How do you cut down on TV violence without doing violence to free expression?
The impact of violence airing on home screens is not a new subject, but some new thinking — and not a little discussion as a result — has come recently from the Federal Communications Commission, national watchdog over the public airwaves.
The FCC commissioners increasingly have focused in recent years on preventing or punishing what they deem indecent sexual images or utterances on broadcast television. Think fines on broadcasters for Janet Jackson’s “wardrobe malfunction,” for Bono’s use of the f-word in a live awards telecast, or for various Howard Stern “regular” radio comments deemed objectionable.
The FCC’s new report, “Violent Television Programming and its Impact on Children,” suggests that Congress may wish — among other options — to extend its regulatory authority to include limits on violent material. But just as with judging sexual imagery and utterances that may be indecent, there are practical problems in defining what depictions of violence cross the line, going from harmless-and-acceptable to dangerous-and-prohibited. And there still is not proven to any great degree a direct link between violence on TV and the causing of actual crime or violent acts.
I suspect most agree that torture and bloody carnage are at one end of the socially acceptable spectrum of violent scenes and that purely slapstick Keystone Kops kinds of comedic brutality are at the other. But where on the culture meter should a government body put those popular faux-documentary programs where real police officers are shown using brute force in making actual arrests? However they are defined in television guides, bureaucratic offices or corporate boardrooms, those TV shows certainly are not “news programs” nor are they civics-lesson tutorials on how police agencies function.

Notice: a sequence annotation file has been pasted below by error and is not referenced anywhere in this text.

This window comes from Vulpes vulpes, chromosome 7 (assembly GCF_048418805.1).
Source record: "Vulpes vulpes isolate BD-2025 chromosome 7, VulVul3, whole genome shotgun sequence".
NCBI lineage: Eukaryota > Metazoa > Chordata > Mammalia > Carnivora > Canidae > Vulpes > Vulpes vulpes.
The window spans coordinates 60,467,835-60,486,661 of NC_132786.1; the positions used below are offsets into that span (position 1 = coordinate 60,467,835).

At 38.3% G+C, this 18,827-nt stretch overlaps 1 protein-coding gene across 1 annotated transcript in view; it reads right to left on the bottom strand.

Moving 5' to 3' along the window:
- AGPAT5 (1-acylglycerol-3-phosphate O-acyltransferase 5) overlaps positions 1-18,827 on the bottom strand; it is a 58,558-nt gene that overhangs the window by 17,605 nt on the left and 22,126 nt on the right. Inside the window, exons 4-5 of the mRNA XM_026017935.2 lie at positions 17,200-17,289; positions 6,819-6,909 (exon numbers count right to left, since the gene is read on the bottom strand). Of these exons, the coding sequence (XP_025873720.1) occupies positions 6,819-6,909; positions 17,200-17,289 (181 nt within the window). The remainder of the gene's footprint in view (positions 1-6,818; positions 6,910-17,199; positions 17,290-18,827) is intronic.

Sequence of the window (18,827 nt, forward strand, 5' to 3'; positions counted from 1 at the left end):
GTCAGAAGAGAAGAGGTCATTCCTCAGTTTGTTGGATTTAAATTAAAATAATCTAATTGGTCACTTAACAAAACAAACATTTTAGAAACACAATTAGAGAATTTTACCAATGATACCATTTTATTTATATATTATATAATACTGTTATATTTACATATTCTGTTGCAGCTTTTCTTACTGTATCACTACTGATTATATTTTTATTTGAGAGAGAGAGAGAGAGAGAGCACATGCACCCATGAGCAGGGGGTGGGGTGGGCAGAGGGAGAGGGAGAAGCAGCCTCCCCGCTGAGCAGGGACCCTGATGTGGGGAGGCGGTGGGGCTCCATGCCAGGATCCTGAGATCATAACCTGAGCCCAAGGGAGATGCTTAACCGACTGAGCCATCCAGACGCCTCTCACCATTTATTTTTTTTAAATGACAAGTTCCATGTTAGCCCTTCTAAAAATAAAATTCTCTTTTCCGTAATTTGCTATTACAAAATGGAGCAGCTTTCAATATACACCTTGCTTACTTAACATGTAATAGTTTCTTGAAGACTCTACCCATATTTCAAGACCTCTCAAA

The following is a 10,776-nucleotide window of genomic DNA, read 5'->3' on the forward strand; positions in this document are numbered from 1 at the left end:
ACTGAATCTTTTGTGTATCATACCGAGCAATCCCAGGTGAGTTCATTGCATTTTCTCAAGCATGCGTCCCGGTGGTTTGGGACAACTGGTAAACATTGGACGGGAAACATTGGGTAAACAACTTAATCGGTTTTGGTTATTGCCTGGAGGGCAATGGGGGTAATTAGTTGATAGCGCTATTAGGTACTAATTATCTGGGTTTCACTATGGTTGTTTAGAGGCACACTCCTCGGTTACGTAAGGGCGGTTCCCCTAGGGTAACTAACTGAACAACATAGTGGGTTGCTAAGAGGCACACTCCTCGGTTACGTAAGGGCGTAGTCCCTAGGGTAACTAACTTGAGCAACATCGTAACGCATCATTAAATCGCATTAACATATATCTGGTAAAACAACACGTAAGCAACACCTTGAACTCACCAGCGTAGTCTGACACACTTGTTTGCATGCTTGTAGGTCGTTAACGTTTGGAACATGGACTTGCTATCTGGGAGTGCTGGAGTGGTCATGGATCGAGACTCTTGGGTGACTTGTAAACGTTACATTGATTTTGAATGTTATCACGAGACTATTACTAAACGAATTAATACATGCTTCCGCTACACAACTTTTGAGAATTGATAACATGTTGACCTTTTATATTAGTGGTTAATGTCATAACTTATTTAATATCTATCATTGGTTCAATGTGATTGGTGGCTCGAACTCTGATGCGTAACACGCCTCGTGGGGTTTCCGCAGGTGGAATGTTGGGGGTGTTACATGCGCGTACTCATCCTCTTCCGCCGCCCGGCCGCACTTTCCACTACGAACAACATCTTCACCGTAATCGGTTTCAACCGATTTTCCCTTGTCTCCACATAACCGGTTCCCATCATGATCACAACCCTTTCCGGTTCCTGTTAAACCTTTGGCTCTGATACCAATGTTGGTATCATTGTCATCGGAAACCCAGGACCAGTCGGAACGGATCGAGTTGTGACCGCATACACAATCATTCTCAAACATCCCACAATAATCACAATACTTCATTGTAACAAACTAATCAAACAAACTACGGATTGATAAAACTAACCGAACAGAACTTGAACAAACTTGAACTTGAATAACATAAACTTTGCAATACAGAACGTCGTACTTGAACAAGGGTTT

And what about blood-and-bash reality shows that purport to be full-contact “sports” events, or professional boxing matches? What about war movies — to say nothing of the real war images from Iraq, Afghanistan and elsewhere? What about private-investigator shows and law-and-order shows and soap operas where someone is always in danger, and … well, you get the idea, and perhaps a sense of the difficulty.
In theory, the solution to dealing with TV violence that probably fits the First Amendment best is the “marketplace of ideas”: We all move from electronic stall to stall, using the television remote to stuff our viewing bags full. Of course, a real marketplace works because we get to squeeze, sniff and examine the produce before we buy it.
National surveys in 2004 and 2005 by the First Amendment Center found that Americans see government a distant third – behind parents at 80% and the producers of television programs at 10-15% – as parties that should be primarily responsible in determining what’s seen on the family screen.
TV ratings and brief program descriptions are a start. More and better information for parents and others to use in deciding what programs to watch puts decision-making in the hands of citizens, not censors. Specific, accurate information that spells out violent acts empowers parents and others. And having to be brutally honest about the brutality portrayed at least puts program producers on the public record about the material they present.
Yes, a program guide that notes “one murder, two shootings and one fistfight” may seem ghoulish to some and laughable to others. But it would settle an issue raised by some that parents today can’t predict what their children will see in an unregulated environment.
Ironically, the FCC report notes the popularity of violent programming even as it cites that very popularity as one reason to act against it. Sounds a bit like the nation’s experiment in Prohibition — and we all know how well that worked. In reality, the media marketplace has demonstrated well that when Americans truly are exercised over something they don’t like on “the tube,” things happen. Just ask Don Imus.
Violence may well be a national turn-off for many parents, political leaders and FCC commissioners. But the public ought to be very careful about handing over the national TV remote control to the heavy hand of government so that it can restrict the free choice of some viewers to tune in.
We ought to remember the words of Jack Paar, acerbic talk-show pioneer and host of the “Tonight Show” in the early 1960s, who once said of censorship, individual choice and television content (in an era when TV sets had dials): “God gave me a mind and a wrist that turns things off.”
Gene Policinski is vice president and executive director of the First Amendment Center, 1101 Wilson Blvd., Arlington, VA 22209. E-mail: firstname.lastname@example.org.